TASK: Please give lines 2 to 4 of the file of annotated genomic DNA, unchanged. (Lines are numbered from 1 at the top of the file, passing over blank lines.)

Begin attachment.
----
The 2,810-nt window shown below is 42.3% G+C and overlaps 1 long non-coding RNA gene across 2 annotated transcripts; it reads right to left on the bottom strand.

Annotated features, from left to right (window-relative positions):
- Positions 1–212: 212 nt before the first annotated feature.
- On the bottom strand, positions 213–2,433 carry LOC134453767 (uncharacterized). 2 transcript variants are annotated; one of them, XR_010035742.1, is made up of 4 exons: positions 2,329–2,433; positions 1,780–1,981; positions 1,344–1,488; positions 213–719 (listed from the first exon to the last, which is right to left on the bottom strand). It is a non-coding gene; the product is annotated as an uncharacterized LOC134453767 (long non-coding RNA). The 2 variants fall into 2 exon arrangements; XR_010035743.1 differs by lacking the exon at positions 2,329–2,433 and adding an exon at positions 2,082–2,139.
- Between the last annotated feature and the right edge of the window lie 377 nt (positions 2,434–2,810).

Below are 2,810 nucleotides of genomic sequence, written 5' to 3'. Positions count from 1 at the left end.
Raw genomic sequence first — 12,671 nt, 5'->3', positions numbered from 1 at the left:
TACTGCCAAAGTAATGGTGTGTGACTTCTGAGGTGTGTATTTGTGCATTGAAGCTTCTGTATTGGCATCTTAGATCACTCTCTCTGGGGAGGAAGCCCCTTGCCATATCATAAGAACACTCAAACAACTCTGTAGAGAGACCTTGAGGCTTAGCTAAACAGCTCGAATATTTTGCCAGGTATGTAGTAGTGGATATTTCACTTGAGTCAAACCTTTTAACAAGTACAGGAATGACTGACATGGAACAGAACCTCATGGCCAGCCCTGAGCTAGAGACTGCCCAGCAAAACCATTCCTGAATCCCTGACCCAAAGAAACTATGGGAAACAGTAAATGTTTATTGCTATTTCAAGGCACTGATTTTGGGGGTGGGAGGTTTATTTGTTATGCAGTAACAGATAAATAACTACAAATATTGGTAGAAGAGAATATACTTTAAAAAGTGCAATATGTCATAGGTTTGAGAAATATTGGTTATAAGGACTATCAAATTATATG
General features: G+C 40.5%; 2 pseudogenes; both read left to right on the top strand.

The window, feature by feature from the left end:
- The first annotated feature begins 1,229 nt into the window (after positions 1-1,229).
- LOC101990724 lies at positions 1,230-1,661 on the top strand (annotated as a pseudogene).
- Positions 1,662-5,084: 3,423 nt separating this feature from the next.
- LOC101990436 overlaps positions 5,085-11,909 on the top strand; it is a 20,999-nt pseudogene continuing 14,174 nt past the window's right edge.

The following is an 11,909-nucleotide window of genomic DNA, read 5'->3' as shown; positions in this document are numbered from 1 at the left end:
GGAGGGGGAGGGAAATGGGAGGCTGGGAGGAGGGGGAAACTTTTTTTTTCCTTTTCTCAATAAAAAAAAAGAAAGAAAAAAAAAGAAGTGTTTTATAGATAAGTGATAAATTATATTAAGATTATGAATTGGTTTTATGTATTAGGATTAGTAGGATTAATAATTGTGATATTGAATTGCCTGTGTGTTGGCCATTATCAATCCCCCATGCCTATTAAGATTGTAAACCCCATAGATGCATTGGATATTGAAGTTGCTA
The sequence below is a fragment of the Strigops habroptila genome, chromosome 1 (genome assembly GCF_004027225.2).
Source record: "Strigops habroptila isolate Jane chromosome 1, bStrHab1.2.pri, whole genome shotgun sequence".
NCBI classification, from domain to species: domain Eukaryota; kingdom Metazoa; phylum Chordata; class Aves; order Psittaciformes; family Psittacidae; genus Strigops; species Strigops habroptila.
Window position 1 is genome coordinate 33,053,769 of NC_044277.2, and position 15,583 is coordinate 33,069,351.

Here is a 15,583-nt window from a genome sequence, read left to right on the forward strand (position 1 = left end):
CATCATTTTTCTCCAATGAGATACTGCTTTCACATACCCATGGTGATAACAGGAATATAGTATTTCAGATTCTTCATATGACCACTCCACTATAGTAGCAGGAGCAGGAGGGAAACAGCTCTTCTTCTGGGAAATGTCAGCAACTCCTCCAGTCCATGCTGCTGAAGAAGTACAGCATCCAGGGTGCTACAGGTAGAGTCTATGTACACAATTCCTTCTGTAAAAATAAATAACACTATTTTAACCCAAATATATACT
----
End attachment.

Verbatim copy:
Annotated features, from left to right (window-relative positions):
- Positions 1–212: 212 nt before the first annotated feature.
- On the bottom strand, positions 213–2,433 carry LOC134453767 (uncharacterized). 2 transcript variants are annotated; one of them, XR_010035742.1, is made up of 4 exons: positions 2,329–2,433; positions 1,780–1,981; positions 1,344–1,488; positions 213–719 (listed from the first exon to the last, which is right to left on the bottom strand). It is a non-coding gene; the product is annotated as an uncharacterized LOC134453767 (long non-coding RNA). The 2 variants fall into 2 exon arrangements; XR_010035743.1 differs by lacking the exon at positions 2,329–2,433 and adding an exon at positions 2,082–2,139.